Measuring Work-from-Home Productivity and Stress: Restructuring, Validation, and Retest-Reliability of the Health Work Questionnaire (HWQ) and single-item scale alternatives in the Working-from-Home Context

MCRE Working Paper
Health and well-being, Behavioral Economics and Finance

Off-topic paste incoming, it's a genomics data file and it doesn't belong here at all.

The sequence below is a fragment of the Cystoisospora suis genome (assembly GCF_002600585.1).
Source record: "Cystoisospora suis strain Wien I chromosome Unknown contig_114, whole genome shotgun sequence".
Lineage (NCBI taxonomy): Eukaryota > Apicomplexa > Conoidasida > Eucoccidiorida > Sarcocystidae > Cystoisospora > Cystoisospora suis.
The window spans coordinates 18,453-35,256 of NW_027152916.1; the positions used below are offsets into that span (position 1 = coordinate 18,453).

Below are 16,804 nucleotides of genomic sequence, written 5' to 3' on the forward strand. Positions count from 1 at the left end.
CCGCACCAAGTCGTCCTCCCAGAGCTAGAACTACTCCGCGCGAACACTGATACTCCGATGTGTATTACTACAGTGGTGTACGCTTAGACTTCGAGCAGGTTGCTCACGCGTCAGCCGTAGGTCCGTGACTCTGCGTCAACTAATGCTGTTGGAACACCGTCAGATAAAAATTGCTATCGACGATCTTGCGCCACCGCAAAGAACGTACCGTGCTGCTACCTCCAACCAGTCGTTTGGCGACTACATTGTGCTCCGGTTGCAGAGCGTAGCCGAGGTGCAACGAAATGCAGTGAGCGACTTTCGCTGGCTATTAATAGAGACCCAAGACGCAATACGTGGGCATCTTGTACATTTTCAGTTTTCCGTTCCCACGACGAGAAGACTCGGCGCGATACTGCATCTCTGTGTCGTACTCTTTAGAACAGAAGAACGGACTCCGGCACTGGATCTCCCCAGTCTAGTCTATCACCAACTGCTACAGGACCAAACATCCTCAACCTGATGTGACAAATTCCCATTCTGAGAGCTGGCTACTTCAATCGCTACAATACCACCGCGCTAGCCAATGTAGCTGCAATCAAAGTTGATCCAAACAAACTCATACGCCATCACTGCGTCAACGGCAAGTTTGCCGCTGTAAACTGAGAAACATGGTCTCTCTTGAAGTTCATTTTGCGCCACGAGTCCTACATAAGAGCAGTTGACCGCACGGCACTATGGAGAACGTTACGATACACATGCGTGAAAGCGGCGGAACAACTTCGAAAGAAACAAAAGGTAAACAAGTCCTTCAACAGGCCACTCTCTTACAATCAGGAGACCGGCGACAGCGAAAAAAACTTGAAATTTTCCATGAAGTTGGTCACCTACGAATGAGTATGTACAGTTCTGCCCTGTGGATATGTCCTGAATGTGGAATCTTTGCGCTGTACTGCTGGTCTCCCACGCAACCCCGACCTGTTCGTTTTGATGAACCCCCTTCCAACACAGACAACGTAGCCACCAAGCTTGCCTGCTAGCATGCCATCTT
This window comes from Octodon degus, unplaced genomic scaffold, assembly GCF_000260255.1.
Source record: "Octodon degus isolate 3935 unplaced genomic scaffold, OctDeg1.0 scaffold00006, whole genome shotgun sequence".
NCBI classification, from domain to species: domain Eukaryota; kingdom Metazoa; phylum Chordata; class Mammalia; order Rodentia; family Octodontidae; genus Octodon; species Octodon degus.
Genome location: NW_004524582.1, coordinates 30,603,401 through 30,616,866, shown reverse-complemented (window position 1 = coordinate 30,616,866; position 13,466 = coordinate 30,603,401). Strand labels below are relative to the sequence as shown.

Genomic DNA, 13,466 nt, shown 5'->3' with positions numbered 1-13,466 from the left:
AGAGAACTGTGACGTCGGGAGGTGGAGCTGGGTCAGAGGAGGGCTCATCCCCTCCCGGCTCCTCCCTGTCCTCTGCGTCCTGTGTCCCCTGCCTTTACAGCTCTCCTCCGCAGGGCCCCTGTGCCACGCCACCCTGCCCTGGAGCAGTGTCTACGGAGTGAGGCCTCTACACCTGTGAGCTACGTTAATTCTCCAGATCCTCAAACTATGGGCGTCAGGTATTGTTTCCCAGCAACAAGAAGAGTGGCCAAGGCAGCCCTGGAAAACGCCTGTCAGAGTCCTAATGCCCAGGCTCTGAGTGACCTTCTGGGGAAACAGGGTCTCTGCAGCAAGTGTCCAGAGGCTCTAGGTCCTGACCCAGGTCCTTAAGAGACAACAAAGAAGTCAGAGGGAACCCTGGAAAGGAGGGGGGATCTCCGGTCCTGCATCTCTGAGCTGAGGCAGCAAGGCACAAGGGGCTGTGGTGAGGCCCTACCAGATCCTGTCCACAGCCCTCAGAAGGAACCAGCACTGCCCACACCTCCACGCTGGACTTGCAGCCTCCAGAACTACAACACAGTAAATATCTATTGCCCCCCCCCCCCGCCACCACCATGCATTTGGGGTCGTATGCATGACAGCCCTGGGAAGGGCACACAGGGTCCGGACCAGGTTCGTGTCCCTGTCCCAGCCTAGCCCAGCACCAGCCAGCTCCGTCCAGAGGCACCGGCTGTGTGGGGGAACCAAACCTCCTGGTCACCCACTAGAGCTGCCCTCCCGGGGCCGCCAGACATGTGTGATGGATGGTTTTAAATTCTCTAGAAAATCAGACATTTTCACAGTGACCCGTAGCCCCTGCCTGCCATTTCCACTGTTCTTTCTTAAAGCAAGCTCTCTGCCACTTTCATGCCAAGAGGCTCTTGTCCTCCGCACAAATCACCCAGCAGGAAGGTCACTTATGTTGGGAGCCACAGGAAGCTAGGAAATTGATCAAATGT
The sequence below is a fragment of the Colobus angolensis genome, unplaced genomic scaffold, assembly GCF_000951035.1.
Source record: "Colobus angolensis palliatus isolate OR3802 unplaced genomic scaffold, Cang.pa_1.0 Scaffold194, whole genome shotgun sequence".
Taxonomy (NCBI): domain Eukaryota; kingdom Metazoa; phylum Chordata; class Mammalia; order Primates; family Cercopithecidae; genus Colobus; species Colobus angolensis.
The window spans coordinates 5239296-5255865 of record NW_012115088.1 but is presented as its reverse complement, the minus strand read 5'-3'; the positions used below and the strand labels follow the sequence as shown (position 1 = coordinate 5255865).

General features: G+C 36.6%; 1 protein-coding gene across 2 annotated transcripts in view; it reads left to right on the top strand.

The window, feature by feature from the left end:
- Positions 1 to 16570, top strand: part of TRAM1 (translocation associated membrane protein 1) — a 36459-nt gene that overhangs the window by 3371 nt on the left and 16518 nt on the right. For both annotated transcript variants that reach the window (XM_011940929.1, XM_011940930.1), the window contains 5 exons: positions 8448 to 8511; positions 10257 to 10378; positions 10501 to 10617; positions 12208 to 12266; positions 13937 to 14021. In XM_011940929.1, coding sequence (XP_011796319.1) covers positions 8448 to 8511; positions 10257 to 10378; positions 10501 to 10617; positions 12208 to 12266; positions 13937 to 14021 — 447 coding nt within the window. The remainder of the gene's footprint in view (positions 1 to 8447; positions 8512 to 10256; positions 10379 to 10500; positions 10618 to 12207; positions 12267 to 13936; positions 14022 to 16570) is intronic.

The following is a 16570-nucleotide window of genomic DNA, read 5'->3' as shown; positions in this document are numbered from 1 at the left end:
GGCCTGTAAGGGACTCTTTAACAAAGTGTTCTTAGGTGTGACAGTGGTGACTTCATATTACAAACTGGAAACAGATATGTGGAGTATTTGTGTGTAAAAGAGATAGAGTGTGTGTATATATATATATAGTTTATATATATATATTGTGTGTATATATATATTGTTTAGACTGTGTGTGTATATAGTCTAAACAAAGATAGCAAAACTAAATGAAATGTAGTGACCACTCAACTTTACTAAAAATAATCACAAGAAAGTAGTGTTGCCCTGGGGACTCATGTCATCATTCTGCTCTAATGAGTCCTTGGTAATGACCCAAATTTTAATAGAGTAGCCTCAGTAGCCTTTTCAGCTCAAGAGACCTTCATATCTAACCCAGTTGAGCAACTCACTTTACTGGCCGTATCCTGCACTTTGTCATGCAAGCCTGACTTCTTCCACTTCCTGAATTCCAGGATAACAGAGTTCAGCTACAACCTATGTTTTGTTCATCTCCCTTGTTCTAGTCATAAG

This paper aims to improve a well-established scale in order to provide a versatile, self-report-based, multidimensional questionnaire to approximate high-skilled labor productivity in a working-from-home context. First, I find that the original Health and Work Questionnaire problematically underperforms in a work-from-home context. As a result, a principal component analysis identifies alternative factors for a large sample of Dutch homeworkers. This improved configuration, labeled Work-from-Home Health and Work Questionnaire (WFH-HWQ), identifies five factors: productivity, productivity by others, peer relations, nonwork satisfaction, and stress and irritability. These factors improve the statistical fit and conceptual constructs over the classic HWQ factors for two separate waves of data collection. Additionally, I explore the value of single-item scales and show that they could function as alternatives for some WFH-HWQ factors, but only when done with caution and when brevity demands it. For a metric so pivotal in performance research, this productivity questionnaire aims to be easy-to-apply yet better identified than its predecessors and current alternatives. The resulting tool can be used as an alternative when objective measures of work-from-home productivity are obscured or unavailable.

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